A woman’s hyper-sensitive sense of smell has been harnessed by scientists to develop a test that can diagnose Parkinson’s disease.
The test has been in development for years since academics discovered Joy Milne could smell the condition. This 72-year-old woman from Perth, Scotland, has a rare condition that enhances her sense of smell.
A different odor developed in her late husband, Les, when he was 33 – 12 years before he was diagnosed with the disease that causes parts of the brain to progressively damage over time.
Described as “the woman with Parkinson’s smell,” Milne described a musky aroma different from his normal smell.
Researchers decided to investigate what she could smell in order to see if they could use it to identify people with neurological disorders.
Several years later, researchers at the University of Manchester developed a test that can identify people with Parkinson’s disease using a cotton bud rubbed along the neck.
By examining the sample, researchers can identify molecules associated with the disease and diagnose the person.
It is still early in the research process, but scientists are optimistic that the NHS will be able to deploy a simple test for the condition in the near future.
Parkinson’s disease cannot be diagnosed definitively, and it is diagnosed based on symptoms and medical history.
A skin swab that works outside laboratory conditions could be used to accomplish a faster diagnosis.
The fact that Parkinson’s patients had such high levels of neurological damage when diagnosed was unacceptable to Milne, who said: “I think it needs to be detected much earlier – just as with cancer and diabetes, earlier diagnosis results in more efficient treatment and a healthier lifestyle for the patient.”
Changing your diet and exercising can make a tremendous difference.
Her husband, who was a former doctor, was determined to find a researcher who would look at the link between odor and Parkinson’s disease, so they came across Dr. Tilo Kunath at the University of Edinburgh in 2012.
Scientists believe the scent may be caused by a chemical change in skin oil, called sebum.
The researchers asked Milne to smell T-shirts worn by people with Parkinson’s and those without. In addition to correctly identifying the Parkinson’s patients’ T-shirts, she said that one in the group without Parkinson’s smelled like it – eight months later, that person was diagnosed with Parkinson’s.
In the hope of developing a test to detect Parkinson’s disease, researchers worked under the assumption that if a chemical signature in the skin linked to the disease could eventually be identified, the disease could eventually be diagnosed using simple skin samples.
A team led by Barran at the University of Manchester announced in 2019 that they had identified molecules found in skin swabs that were linked to the disease. A test has now been developed using this information by scientists.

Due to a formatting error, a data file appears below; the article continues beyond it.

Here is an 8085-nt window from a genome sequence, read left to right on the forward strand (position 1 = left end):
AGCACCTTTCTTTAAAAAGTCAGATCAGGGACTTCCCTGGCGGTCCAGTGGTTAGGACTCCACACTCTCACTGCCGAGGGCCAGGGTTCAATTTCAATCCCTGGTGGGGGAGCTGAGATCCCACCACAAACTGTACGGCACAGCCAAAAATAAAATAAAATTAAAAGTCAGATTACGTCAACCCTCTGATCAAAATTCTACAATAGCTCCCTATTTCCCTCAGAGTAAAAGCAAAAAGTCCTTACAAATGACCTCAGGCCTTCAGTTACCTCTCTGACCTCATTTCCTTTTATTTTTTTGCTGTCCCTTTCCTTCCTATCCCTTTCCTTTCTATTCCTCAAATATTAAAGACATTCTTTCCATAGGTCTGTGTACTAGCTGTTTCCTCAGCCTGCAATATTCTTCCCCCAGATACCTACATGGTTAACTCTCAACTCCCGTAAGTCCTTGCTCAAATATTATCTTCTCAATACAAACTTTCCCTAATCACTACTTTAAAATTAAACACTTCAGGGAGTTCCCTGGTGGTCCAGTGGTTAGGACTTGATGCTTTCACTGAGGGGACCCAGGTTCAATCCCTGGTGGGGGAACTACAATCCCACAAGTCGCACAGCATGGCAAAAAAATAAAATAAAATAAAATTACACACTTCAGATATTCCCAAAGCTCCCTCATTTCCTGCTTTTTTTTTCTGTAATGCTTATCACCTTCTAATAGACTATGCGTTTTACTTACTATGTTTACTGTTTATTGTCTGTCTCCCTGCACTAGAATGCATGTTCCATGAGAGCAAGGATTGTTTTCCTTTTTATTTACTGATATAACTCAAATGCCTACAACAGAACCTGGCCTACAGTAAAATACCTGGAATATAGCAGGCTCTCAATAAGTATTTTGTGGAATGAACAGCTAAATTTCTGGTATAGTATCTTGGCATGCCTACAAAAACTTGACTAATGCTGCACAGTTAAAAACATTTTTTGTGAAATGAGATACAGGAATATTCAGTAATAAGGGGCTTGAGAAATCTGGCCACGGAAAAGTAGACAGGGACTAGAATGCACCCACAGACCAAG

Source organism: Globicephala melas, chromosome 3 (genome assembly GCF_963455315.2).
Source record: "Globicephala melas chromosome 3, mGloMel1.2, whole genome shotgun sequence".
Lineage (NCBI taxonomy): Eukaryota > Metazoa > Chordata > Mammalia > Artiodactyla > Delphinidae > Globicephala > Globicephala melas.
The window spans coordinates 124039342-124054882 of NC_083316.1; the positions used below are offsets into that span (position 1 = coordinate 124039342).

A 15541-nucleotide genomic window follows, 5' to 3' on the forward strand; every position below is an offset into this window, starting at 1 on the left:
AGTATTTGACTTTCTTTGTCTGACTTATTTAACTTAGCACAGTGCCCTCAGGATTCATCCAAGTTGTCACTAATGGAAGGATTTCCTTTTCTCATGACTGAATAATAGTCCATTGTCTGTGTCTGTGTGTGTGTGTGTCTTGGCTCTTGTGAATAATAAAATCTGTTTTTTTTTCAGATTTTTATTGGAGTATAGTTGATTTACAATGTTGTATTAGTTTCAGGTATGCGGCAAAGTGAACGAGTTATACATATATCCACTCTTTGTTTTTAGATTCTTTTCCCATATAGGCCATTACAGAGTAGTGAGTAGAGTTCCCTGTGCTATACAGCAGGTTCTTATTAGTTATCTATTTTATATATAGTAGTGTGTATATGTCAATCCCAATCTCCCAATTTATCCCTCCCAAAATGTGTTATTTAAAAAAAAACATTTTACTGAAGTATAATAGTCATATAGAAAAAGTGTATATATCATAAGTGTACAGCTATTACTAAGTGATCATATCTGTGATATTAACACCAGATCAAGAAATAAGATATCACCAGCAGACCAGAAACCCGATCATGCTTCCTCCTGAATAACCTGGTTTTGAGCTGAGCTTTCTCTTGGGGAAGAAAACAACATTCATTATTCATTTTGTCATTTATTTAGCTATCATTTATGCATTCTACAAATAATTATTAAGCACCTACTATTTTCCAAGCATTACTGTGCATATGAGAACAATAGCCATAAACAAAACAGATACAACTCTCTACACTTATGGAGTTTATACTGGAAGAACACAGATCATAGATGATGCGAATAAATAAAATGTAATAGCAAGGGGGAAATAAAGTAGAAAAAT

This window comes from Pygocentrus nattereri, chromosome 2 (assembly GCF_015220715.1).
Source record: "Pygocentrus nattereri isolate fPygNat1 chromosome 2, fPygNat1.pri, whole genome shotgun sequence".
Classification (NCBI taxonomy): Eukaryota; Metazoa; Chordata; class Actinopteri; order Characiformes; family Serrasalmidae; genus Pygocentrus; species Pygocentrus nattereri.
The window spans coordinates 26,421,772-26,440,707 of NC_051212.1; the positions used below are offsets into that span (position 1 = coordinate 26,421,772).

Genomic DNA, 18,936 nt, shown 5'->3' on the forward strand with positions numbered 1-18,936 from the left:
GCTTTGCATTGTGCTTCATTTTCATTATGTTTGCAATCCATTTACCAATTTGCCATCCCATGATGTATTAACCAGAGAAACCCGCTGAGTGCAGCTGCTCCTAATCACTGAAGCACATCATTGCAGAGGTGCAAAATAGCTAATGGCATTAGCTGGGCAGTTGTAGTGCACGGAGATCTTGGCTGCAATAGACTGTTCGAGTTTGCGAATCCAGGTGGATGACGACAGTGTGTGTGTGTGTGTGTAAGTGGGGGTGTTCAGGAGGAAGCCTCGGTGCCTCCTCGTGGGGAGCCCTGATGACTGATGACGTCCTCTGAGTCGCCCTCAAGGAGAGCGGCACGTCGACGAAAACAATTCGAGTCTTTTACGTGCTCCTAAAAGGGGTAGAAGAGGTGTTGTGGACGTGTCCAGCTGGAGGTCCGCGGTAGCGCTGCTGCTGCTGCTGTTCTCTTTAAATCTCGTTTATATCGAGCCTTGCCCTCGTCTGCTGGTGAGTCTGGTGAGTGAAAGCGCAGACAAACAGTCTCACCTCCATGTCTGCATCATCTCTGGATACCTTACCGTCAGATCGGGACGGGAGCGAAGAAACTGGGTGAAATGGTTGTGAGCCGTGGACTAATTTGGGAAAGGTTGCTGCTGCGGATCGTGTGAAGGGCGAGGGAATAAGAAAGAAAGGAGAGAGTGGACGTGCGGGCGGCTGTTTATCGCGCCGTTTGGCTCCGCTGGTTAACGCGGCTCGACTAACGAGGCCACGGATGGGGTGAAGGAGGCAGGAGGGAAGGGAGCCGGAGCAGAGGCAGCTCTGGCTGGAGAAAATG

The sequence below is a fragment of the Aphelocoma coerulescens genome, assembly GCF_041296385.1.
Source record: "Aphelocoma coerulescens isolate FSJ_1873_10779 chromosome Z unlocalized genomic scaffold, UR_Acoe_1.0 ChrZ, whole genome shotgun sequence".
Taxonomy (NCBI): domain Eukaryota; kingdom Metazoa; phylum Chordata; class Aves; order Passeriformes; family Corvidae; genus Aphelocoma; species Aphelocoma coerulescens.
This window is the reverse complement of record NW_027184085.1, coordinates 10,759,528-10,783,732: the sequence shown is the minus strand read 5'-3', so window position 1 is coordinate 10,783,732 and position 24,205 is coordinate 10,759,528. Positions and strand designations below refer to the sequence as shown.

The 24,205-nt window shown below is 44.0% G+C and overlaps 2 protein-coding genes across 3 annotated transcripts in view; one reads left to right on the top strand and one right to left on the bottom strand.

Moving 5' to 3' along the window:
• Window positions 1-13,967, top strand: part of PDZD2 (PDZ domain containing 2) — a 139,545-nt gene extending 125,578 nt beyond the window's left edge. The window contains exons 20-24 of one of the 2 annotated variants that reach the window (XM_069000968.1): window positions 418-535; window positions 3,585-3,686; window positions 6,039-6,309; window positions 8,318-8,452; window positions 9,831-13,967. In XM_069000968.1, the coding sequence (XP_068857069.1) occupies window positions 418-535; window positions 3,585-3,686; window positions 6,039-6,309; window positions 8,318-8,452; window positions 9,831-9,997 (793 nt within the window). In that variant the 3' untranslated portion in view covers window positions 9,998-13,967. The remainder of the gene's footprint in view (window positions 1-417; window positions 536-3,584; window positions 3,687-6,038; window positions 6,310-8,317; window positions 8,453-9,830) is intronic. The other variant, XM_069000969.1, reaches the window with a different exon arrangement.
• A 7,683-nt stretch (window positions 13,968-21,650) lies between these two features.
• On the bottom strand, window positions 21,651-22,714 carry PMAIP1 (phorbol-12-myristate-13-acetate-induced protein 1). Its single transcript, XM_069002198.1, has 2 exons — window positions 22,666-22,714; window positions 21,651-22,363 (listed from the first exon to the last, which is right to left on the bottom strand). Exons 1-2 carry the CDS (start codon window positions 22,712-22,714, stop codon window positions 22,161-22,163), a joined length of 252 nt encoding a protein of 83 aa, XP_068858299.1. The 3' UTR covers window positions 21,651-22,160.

Researchers have successfully conducted the tests in research labs and are assessing whether they can be used in hospitals. The test could potentially be used in the NHS so doctors can refer patients for Parkinson’s tests if it proves successful.
According to the study published in the Journal of the American Chemical Society, sebum can be analyzed with mass spectrometry, a method that weights molecules, to detect disease. Some molecules are only present in Parkinson’s patients.
The researchers compared 79 swabs from Parkinson’s patients with 71 from a healthy control group.
“At the moment, there is no cure for Parkinson’s, but a confirmatory diagnosis would allow them to receive the right treatment and receive medication to reduce their symptoms,” Barran said.
Furthermore, nonpharmaceutical interventions, like movement classes and nutritional instruction, can be very helpful. Most importantly, they will have a confirmed diagnosis to know what is wrong with them.”
As she explained, “What we’re doing now is seeing if hospital laboratories can do what we did in a research lab. When that happens, we will look into making this a confirmatory diagnostic that can be used along with referrals from GPs to consultants.
There are currently about 18,000 people waiting for a neurological consult in Greater Manchester, and just clearing that list without adding any more people could take two years. 10-15% of those are suspected of having Parkinson’s disease.
“Our test would be able to determine whether they did or did not (have Parkinson’s) and refer them to the correct specialist. So at the moment, we’re discussing the potential of referring patients to the right specialists quickly.
Milne is working with scientists around the world to see if she can smell other diseases, including cancer and tuberculosis.
“Whenever I go shopping, I must go very early or very late due to people’s perfumes. I am unable to go into the chemical aisle of the supermarket.
“So yes, sometimes I find it a curse, but I have also done research on TB and cancer in the US – just preliminary work. In other words, it’s both a curse and a benefit.”
The woman said she sometimes smells people with Parkinson’s in supermarkets or walking down the street, but medical ethicists have told her not to tell them.
“Which GP would accept a woman walking in saying, ‘the woman who smells Parkinson’s told me I have it? Maybe in the future but not now.”